In the early 1870s, a new business district sprang up at a railroad crossing a mile east of downtown Dallas. The area came to be called Deep Ellum: Deep because of its distance from the courthouse square, Ellum for the colloquial pronunciation of Elm by rural blacks and Eastern European Jews. Anglo merchants and Jews established businesses along Elm Street, which became the central corridor to downtown. African Americans created a commercial strip along Central Track, the section of the Houston & Texas Central line that stretched north from Elm Street to the black community known as Freedmantown and later as North Dallas. The racial climate in Deep Ellum/Central Track was relatively relaxed, while much of Dallas was rigidly segregated and the city was ruled by the Ku Klux Klan in the 1920s. Blacks bought goods in white-owned stores and hocked them in nearby pawnshops, which served as banks and sold everything from jewelry to clothing.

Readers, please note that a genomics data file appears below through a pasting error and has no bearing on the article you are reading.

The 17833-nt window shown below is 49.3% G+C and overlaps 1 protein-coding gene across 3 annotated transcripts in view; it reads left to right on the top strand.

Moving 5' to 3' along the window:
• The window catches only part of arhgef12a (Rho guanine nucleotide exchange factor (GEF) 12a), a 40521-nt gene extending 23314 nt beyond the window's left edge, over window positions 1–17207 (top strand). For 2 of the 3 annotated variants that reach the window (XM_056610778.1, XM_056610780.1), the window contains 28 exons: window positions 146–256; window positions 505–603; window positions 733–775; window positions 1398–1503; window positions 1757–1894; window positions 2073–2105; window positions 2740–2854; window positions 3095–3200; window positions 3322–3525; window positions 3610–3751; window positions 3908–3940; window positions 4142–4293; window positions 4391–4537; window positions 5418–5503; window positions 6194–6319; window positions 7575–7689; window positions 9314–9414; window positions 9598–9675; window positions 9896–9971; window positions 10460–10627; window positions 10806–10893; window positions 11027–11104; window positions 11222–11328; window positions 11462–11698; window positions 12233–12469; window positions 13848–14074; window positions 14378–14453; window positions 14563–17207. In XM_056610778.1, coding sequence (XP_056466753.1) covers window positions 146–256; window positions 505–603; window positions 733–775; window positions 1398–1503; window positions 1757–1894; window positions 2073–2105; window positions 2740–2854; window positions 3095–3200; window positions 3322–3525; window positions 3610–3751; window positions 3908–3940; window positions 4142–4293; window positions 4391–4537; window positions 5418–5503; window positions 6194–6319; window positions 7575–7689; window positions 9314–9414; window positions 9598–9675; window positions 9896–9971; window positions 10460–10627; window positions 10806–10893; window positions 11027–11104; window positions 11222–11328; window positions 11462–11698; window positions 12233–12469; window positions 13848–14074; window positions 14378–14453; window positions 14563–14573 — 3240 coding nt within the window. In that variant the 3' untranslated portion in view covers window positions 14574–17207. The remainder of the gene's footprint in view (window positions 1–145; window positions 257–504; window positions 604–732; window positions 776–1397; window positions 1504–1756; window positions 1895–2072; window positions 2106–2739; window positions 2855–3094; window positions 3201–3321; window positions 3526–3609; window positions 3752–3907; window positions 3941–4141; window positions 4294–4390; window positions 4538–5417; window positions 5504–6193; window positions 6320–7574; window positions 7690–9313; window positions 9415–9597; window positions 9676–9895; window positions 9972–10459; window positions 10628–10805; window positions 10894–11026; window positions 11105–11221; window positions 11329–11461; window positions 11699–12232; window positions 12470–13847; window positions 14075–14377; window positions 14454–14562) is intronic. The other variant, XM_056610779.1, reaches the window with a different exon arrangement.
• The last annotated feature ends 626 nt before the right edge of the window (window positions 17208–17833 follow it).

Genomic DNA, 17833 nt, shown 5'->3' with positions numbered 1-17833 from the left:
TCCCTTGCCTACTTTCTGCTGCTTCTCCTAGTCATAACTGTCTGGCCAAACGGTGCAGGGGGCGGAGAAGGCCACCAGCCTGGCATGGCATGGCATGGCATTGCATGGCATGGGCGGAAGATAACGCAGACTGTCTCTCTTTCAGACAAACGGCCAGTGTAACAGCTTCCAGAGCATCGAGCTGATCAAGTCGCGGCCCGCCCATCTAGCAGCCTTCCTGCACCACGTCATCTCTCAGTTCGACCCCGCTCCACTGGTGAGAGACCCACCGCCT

Black-owned theaters featured vaudeville and showcased the burgeoning African American film industry. The renowned black actor and filmmaker Spencer Williams lived in Dallas for nearly a decade. The best-known blues musician to perform in Deep Ellum was the guitarist and singer Blind Lemon Jefferson, who played on the street and, in March 1925, became one of the first country bluesmen to record. Other musicians included songster Huddie Lead Belly Ledbetter, holy blues master Blind Willie Johnson, barrelhouse blues pianist Alex Moore, and seminal jazz musician Buster Smith. Deep Ellum was an incubator of blues and jazz that helped to shape the course of American popular music.